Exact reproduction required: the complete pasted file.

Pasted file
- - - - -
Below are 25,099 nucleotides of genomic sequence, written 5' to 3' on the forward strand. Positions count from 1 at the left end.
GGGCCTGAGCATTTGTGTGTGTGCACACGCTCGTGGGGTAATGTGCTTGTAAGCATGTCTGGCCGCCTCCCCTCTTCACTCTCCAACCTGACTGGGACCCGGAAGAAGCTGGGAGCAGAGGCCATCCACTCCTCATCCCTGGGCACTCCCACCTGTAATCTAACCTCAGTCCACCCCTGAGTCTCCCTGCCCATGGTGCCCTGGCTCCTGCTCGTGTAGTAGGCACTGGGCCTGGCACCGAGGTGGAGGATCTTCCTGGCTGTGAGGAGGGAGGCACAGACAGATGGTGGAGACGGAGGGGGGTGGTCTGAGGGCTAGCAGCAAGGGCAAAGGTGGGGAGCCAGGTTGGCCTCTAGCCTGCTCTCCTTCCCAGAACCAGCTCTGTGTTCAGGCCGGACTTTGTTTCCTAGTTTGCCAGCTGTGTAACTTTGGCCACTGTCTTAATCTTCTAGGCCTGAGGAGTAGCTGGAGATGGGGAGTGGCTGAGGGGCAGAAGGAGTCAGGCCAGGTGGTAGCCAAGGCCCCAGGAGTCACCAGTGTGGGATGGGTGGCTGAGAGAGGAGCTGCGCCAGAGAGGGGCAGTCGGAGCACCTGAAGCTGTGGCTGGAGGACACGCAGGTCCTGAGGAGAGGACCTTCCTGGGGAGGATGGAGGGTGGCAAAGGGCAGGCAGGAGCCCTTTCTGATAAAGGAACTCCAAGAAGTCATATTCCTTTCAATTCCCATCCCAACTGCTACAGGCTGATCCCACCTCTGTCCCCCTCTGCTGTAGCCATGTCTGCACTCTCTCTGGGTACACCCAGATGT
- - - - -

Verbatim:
Below are 25,099 nucleotides of genomic sequence, written 5' to 3' on the forward strand. Positions count from 1 at the left end.
GGGCCTGAGCATTTGTGTGTGTGCACACGCTCGTGGGGTAATGTGCTTGTAAGCATGTCTGGCCGCCTCCCCTCTTCACTCTCCAACCTGACTGGGACCCGGAAGAAGCTGGGAGCAGAGGCCATCCACTCCTCATCCCTGGGCACTCCCACCTGTAATCTAACCTCAGTCCACCCCTGAGTCTCCCTGCCCATGGTGCCCTGGCTCCTGCTCGTGTAGTAGGCACTGGGCCTGGCACCGAGGTGGAGGATCTTCCTGGCTGTGAGGAGGGAGGCACAGACAGATGGTGGAGACGGAGGGGGGTGGTCTGAGGGCTAGCAGCAAGGGCAAAGGTGGGGAGCCAGGTTGGCCTCTAGCCTGCTCTCCTTCCCAGAACCAGCTCTGTGTTCAGGCCGGACTTTGTTTCCTAGTTTGCCAGCTGTGTAACTTTGGCCACTGTCTTAATCTTCTAGGCCTGAGGAGTAGCTGGAGATGGGGAGTGGCTGAGGGGCAGAAGGAGTCAGGCCAGGTGGTAGCCAAGGCCCCAGGAGTCACCAGTGTGGGATGGGTGGCTGAGAGAGGAGCTGCGCCAGAGAGGGGCAGTCGGAGCACCTGAAGCTGTGGCTGGAGGACACGCAGGTCCTGAGGAGAGGACCTTCCTGGGGAGGATGGAGGGTGGCAAAGGGCAGGCAGGAGCCCTTTCTGATAAAGGAACTCCAAGAAGTCATATTCCTTTCAATTCCCATCCCAACTGCTACAGGCTGATCCCACCTCTGTCCCCCTCTGCTGTAGCCATGTCTGCACTCTCTCTGGGTACACCCAGATGT